Hartman, C. D., Isenberg, B. C., Chua, S. G., and Wong, J. Y. (2017). Extracellular matrix type modulates cell migration on mechanical gradients. Exp. Cell Res. 359, 361–366. doi: 10.1016/J.YEXCR.2017.08.018
Herum, K. M., Choppe, J., Kumar, A., Engler, A. J., and McCulloch, A. D. (2017). Mechanical regulation of cardiac fibroblast profibrotic phenotypes. Mol. Biol. Cell 28, 1871–1882. doi: 10.1091/mbc.E17-01-0014
Hörner, M., Gerhardt, K., Salavei, P., Hoess, P., Härrer, D., Kaiser, J., et al. (2019a). Production of phytochromes by high-cell-density E. coli fermentation. ACS Synth. Biol. 8, 2442–2450. doi: 10.1021/acssynbio.9b00267
Hörner, M., Raute, K., Hummel, B., Madl, J., Creusen, G., Thomas, O. S., et al. (2019b). Phytochrome-based extracellular matrix with reversibly tunable mechanical properties. Adv. Mater. 31:1806727. doi: 10.1002/adma.201806727
Jorgenson, A. J., Choi, K. M., Sicard, D., Smith, K. M. J., Hiemer, S. E., Varelas, X., et al. (2017). TAZ activation drives fibroblast spheroid growth, expression of profibrotic paracrine signals, and context-dependent ECM gene expression. Am. J. Phys. Cell Phys. 312, C277–C285. doi: 10.1152/ajpcell.00205.2016
Khalil, H., Kanisicak, O., Prasad, V., Correll, R. N., Fu, X., Schips, T., et al. (2017). Fibroblast-specific TGF-Β–Smad2/3 signaling underlies cardiac fibrosis. J. Clin. Invest. 127, 3770–3783. doi: 10.1172/JCI94753
Kishore, R., Verma, S. K., Mackie, A. R., Vaughan, E. E., Abramova, T. V., Aiko, I., et al. (2013). Bone marrow progenitor cell therapy-mediated paracrine regulation of cardiac MiRNA-155 modulates fibrotic response in diabetic hearts. PLoS One 8:e60161. doi: 10.1371/journal.pone.0060161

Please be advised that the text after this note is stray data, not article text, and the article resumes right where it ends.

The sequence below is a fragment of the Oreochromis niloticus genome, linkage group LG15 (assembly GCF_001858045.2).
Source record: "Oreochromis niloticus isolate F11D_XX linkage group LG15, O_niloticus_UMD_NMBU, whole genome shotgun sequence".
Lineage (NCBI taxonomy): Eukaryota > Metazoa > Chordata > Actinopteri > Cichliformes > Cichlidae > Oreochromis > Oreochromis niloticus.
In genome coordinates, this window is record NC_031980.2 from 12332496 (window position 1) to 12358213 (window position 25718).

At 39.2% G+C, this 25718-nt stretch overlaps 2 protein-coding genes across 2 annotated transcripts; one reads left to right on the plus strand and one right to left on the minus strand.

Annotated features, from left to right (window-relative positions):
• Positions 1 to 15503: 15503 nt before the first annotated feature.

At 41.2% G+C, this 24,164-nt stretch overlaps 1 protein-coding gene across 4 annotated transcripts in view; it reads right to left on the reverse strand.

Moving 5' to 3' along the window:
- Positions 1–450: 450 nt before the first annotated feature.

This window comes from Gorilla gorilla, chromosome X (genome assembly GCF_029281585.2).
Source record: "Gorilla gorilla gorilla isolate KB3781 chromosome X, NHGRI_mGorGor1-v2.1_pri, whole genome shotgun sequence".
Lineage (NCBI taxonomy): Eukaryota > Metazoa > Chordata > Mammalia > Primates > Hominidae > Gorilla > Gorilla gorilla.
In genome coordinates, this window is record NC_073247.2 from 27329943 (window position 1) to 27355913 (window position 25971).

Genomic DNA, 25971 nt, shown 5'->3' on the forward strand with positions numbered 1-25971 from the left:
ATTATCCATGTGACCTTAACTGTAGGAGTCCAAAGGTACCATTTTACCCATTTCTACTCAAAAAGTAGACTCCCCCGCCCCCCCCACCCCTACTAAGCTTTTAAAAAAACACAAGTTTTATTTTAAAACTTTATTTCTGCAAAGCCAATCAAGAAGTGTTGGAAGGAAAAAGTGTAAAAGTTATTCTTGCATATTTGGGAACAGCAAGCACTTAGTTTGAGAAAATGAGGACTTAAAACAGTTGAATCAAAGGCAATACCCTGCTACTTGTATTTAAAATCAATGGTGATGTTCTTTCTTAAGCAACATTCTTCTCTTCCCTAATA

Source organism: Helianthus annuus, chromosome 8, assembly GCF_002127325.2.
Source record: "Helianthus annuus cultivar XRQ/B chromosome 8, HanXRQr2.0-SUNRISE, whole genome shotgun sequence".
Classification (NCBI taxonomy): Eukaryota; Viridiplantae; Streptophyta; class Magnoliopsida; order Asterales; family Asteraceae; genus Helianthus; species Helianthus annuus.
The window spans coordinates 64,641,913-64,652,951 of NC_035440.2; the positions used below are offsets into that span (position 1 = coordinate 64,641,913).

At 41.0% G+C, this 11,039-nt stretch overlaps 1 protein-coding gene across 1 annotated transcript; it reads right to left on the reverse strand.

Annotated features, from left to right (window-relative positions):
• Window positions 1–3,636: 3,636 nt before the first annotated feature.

Kuragano, M., Uyeda, T. Q. P., Kamijo, K., Murakami, Y., and Takahashi, M. (2018). Different contributions of nonmuscle myosin IIA and IIB to the organization of stress fiber subtypes in fibroblasts. Mol. Biol. Cell 29, 911–922. doi: 10.1091/mbc.E17-04-0215
Levental, I., Levental, K. R., Klein, E. A., Assoian, R., Miller, R. T., Wells, R. G., et al. (2010). A simple indentation device for measuring micrometer-scale tissue stiffness. J. Phys. Condens. Matter 22:194120. doi: 10.1088/0953-8984/22/19/194120
Li, X., Sun, Q., Li, Q., Kawazoe, N., and Chen, G. (2018). Functional hydrogels with Tunable structures and properties for tissue engineering applications. Front. Chem. 6:499. doi: 10.3389/fchem.2018.00499
Mabry, K. M., Lawrence, R. L., and Anseth, K. S. (2015). Dynamic stiffening of poly(ethylene glycol)-based hydrogels to direct valvular interstitial cell phenotype in a three-dimensional environment. Biomaterials 49, 47–56. doi: 10.1016/J.BIOMATERIALS.2015.01.047
Manabe, I., Shindo, T., and Nagai, R. (2002). Gene expression in fibroblasts and fibrosis: involvement in cardiac hypertrophy. Circ. Res. 91, 1103–1113. Available at: http://www.ncbi.nlm.nih.gov/pubmed/12480810